A genomic study has revealed new insights into the function of anti-Müllerian hormone (AMH) in the context of reproductive biology and fertility.
Insights into the physiological, and potentially therapeutic, function were identified based on data from single-cell RNA sequencing, derived from transcriptomic analysis and immunolabeling of antral follicles.
“The specific contribution of elevated AMH to the molecular pathology of polycystic ovary syndrome (PCOS) and its defining clinical features is unclear, as no study, to date, has examined the effect of chronically elevated AMH in an experimentally controlled in vivo model,” study author Limor Man, MD, of Weill Cornell Medicine, New York City, and colleagues wrote. The group’s findings were published in Science Advances.
The researchers used ovarian cortical xenografts with cotransplantation of engineered endothelial cells to examine the effect of chronic paracrine AMH stimulus on human folliculogenesis.
They cotransplanted human ovarian cortex with control or AMH-expressing endothelial cells in immunocompromised mice and recovered antral follicles for purification and subsequent analysis. Overall, 38 antral follicles were observed (19 control and 19 AMH) at long-term intervals, defined as intervals greater than 10 weeks.
The researchers found that long-term xenografts showed an accelerated growth rate in the setting of chronically elevated AMH and exhibited a molecular signature indicative of more advanced stages of follicle maturation, including that of luteinization.
In mice, exogenous AMH follicles showed a decreased ratio of primordial to growing follicles and antral follicles of increased diameter.
In addition, transcriptomic and immunolabeling analyses revealed that chronic high AMH had a marked influence on the growth and transcriptomic signature of antral-stage follicles, with a universal increase in factors related to the synthesis and/or metabolism of cholesterol and sex steroid hormones, as well as early expression of factors often seen at later stages of folliculogenesis.
“These data decouple elevated AMH from the metabolic and hyperandrogenic conditions that define PCOS and suggest that chronically elevated AMH induces a molecular cascade that contributes, at least in part, to the anovulatory phenotype in these patients,” the researchers wrote.
Furthermore, they found evidence to suggest that chronic high AMH can induce expression of the luteinizing hormone receptor at earlier stages of folliculogenesis, thereby worsening the disruptive effect of elevated luteinizing hormone from the pituitary.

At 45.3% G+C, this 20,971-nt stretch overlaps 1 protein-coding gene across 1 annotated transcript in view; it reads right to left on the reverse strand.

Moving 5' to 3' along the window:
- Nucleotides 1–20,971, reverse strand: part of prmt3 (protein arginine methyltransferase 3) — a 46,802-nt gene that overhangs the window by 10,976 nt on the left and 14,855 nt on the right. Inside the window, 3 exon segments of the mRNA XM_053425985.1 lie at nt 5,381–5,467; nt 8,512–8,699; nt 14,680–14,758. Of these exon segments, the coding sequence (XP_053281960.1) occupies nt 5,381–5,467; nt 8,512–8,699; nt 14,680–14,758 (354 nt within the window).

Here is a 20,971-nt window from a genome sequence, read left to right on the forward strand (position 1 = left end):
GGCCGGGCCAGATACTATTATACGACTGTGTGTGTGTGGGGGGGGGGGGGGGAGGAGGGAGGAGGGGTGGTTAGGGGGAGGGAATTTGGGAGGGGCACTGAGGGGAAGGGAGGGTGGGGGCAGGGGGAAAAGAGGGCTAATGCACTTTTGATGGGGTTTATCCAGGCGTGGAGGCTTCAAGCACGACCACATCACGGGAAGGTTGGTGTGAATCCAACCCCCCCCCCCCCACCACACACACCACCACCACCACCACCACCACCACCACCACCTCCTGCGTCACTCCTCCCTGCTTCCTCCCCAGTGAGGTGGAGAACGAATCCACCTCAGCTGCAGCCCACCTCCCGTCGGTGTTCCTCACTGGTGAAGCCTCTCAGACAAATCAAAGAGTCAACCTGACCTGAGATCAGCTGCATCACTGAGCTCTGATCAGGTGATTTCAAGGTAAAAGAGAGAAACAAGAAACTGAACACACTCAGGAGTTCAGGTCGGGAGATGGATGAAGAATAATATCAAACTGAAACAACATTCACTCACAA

“[These] findings underscore the broad influence of AMH on transcriptional activity and maturation state of follicles and support an independent role for dysregulation of AMH signaling in driving anovulation in women with PCOS,” they wrote.
While these findings are intriguing, the researchers cautioned against drawing conclusions from the study since elevated AMH is almost always seen in combination with one or more symptomatic hallmarks in PCOS.
“Despite [some] limitations, [our] analysis provides a deep and high-resolution examination of AMH action on human folliculogenesis and suggests a prominent effect on antral follicle maturation,” they explained.
“From age 25, AMH levels begin their decline until reaching undetectable levels at menopause,” Mark P. Trolice, MD, director of the IVF Center in Winter Park, Florida, and professor of obstetrics and gynecology at the University of Central Florida, Orlando, said in an interview. “Women with PCOS experience a chronic and frustrating pathophysiologic problem whose origins and mechanism have evaded researchers for decades.
“As AMH elevations in utero may contribute to fetal susceptibility to PCOS, this study provides another potential link by suggesting that chronically elevated AMH induces anovulation,” he added. “We await, with great anticipation, future clinical studies to potentially further illustrate the apparent and intriguing role of AMH in the development of PCOS.”
This study was supported by the Queenie Victorina Neri Scholarship and a Research Grant from the American Society for Reproductive Medicine. One author reported financial relationships with Oviva Therapeutics; no other conflicts of interest were reported.
This article originally appeared on MDedge.com, part of the Medscape Professional Network.
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